Power Laws in Economics: An Introduction
AbstractMany of the insights of economics seem to be qualitative, with many fewer reliable quantitative laws. However a series of power laws in economics do count as true and nontrivial quantitative laws—and they are not only established empirically, but also understood theoretically. I will start by providing several illustrations of empirical power laws having to do with patterns involving cities, firms, and the stock market. I summarize some of the theoretical explanations that have been proposed. I suggest that power laws help us explain many economic phenomena, including aggregate economic fluctuations. I hope to clarify why power laws are so special, and to demonstrate their utility. In conclusion, I list some power-law-related economic enigmas that demand further exploration.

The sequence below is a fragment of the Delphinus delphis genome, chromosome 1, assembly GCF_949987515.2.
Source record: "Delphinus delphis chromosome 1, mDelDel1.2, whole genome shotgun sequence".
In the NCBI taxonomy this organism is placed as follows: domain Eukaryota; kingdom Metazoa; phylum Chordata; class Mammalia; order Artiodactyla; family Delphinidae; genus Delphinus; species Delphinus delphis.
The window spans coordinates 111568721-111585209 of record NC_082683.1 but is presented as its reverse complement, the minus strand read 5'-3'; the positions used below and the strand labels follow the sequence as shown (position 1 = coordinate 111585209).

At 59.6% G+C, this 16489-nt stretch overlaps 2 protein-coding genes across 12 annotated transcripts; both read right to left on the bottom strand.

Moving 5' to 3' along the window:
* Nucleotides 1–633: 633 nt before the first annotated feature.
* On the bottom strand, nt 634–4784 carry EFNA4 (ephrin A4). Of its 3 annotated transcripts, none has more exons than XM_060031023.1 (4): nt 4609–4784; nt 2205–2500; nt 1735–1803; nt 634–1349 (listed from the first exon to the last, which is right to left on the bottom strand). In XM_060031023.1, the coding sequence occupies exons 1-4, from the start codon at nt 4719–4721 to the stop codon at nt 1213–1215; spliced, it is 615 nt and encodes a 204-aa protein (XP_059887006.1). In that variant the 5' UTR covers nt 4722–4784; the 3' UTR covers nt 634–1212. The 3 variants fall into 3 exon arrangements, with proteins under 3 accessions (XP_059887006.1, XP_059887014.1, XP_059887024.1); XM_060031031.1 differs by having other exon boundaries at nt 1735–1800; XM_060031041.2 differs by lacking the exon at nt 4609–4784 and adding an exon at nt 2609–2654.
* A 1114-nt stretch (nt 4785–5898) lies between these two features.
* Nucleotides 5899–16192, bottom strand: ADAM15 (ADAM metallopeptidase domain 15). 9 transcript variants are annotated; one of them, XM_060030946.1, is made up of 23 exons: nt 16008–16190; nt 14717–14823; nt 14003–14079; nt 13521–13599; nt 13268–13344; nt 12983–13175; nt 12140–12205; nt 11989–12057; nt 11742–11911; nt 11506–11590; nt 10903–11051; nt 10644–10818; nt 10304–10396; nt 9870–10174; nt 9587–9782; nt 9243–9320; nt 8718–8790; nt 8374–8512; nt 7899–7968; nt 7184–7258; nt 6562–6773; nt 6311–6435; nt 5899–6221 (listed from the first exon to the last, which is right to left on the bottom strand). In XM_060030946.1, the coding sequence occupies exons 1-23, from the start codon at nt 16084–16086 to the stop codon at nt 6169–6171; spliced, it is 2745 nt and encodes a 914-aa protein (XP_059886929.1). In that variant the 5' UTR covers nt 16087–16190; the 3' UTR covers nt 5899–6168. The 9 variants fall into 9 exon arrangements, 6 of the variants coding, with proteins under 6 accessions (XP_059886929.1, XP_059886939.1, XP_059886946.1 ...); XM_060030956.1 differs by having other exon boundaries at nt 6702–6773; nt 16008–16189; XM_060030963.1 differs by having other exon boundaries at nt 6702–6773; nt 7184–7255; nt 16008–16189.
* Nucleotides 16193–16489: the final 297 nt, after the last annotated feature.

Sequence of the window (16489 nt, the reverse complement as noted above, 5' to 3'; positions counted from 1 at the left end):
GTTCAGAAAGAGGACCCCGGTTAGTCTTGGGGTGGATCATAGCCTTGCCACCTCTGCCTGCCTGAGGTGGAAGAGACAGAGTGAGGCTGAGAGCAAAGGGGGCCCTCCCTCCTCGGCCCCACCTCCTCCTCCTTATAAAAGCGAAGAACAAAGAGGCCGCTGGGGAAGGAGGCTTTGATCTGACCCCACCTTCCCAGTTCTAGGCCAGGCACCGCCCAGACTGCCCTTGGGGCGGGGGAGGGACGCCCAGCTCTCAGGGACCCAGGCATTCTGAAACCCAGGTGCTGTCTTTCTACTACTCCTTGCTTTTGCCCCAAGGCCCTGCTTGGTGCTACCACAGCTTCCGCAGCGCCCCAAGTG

CitationGabaix, Xavier. 2016. "Power Laws in Economics: An Introduction." Journal of Economic Perspectives, 30 (1): 185-206. DOI: 10.1257/jep.30.1.185
- D01 Microeconomic Behavior: Underlying Principles
- R11 Regional Economic Activity: Growth, Development, Environmental Issues, and Changes
- L11 Production, Pricing, and Market Structure; Size Distribution of Firms